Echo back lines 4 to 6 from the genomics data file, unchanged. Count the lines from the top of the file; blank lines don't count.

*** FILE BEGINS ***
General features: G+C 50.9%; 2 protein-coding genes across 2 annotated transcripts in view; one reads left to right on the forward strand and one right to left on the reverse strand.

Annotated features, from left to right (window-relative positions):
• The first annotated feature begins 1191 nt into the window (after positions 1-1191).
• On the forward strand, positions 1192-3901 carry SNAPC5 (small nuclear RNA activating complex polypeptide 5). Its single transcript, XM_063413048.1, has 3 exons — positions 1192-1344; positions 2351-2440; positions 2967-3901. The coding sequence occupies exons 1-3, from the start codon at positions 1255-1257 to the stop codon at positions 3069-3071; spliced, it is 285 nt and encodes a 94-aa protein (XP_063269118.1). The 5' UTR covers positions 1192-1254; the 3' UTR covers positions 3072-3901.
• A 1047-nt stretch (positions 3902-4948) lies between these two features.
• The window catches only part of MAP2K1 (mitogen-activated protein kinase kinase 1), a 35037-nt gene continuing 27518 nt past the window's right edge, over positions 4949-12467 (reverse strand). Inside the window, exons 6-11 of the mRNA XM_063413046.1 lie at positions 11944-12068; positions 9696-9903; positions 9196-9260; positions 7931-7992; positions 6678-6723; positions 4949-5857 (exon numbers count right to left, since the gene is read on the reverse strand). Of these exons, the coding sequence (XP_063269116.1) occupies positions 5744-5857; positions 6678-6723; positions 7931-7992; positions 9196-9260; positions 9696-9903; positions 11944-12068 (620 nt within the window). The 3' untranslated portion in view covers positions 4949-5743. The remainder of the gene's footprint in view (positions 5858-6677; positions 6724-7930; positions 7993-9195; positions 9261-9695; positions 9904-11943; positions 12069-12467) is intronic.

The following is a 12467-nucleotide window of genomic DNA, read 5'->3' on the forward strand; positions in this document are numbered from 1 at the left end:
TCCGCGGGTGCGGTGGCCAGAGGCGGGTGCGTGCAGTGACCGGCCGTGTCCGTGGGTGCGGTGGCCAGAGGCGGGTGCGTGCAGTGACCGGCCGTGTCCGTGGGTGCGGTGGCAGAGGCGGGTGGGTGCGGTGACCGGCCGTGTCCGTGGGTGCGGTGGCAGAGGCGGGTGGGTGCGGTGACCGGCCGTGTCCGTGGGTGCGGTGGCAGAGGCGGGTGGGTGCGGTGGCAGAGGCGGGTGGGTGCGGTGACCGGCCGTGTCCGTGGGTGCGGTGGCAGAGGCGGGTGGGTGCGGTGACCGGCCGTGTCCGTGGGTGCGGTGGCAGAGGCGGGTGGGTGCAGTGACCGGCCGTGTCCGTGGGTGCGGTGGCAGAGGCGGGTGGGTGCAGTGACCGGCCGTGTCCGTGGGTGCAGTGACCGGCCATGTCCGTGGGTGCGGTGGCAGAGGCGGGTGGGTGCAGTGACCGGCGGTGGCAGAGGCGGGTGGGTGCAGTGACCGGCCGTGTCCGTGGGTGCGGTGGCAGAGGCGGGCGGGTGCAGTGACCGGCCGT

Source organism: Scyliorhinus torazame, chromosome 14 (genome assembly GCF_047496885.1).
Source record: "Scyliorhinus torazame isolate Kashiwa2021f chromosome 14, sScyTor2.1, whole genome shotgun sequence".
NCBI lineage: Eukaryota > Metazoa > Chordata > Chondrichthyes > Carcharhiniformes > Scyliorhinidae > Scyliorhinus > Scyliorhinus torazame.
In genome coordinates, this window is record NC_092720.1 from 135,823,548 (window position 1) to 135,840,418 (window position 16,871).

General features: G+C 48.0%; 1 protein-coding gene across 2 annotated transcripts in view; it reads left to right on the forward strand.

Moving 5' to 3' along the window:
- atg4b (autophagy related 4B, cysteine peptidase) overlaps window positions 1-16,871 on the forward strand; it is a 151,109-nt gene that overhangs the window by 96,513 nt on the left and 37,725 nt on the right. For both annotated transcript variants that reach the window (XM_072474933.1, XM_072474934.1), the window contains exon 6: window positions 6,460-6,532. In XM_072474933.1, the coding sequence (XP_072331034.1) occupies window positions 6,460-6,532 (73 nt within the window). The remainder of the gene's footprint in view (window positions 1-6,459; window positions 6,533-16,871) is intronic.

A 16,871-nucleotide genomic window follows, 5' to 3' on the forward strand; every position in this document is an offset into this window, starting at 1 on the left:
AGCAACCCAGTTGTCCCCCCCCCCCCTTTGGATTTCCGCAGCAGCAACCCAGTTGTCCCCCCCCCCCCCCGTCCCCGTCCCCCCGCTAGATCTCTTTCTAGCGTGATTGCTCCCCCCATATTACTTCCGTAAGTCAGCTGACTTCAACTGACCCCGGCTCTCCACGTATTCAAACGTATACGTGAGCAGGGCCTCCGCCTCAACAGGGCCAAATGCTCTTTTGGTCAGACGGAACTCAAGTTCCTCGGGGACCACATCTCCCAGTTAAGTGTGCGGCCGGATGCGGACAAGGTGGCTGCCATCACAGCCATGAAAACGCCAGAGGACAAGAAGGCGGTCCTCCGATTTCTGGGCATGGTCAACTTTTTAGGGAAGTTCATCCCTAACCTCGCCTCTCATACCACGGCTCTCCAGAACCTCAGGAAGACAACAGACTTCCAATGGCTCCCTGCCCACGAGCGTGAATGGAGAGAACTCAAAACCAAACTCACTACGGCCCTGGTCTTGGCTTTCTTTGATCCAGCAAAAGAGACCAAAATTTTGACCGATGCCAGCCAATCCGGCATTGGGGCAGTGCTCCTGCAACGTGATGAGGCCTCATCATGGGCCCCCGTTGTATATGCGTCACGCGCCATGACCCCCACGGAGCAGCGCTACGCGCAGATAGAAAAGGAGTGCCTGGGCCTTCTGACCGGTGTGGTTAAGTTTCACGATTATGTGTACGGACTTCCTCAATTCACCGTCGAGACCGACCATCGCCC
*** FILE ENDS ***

• On the forward strand, positions 1192-3901 carry SNAPC5 (small nuclear RNA activating complex polypeptide 5). Its single transcript, XM_063413048.1, has 3 exons — positions 1192-1344; positions 2351-2440; positions 2967-3901. The coding sequence occupies exons 1-3, from the start codon at positions 1255-1257 to the stop codon at positions 3069-3071; spliced, it is 285 nt and encodes a 94-aa protein (XP_063269118.1). The 5' UTR covers positions 1192-1254; the 3' UTR covers positions 3072-3901.
• A 1047-nt stretch (positions 3902-4948) lies between these two features.
• The window catches only part of MAP2K1 (mitogen-activated protein kinase kinase 1), a 35037-nt gene continuing 27518 nt past the window's right edge, over positions 4949-12467 (reverse strand). Inside the window, exons 6-11 of the mRNA XM_063413046.1 lie at positions 11944-12068; positions 9696-9903; positions 9196-9260; positions 7931-7992; positions 6678-6723; positions 4949-5857 (exon numbers count right to left, since the gene is read on the reverse strand). Of these exons, the coding sequence (XP_063269116.1) occupies positions 5744-5857; positions 6678-6723; positions 7931-7992; positions 9196-9260; positions 9696-9903; positions 11944-12068 (620 nt within the window). The 3' untranslated portion in view covers positions 4949-5743. The remainder of the gene's footprint in view (positions 5858-6677; positions 6724-7930; positions 7993-9195; positions 9261-9695; positions 9904-11943; positions 12069-12467) is intronic.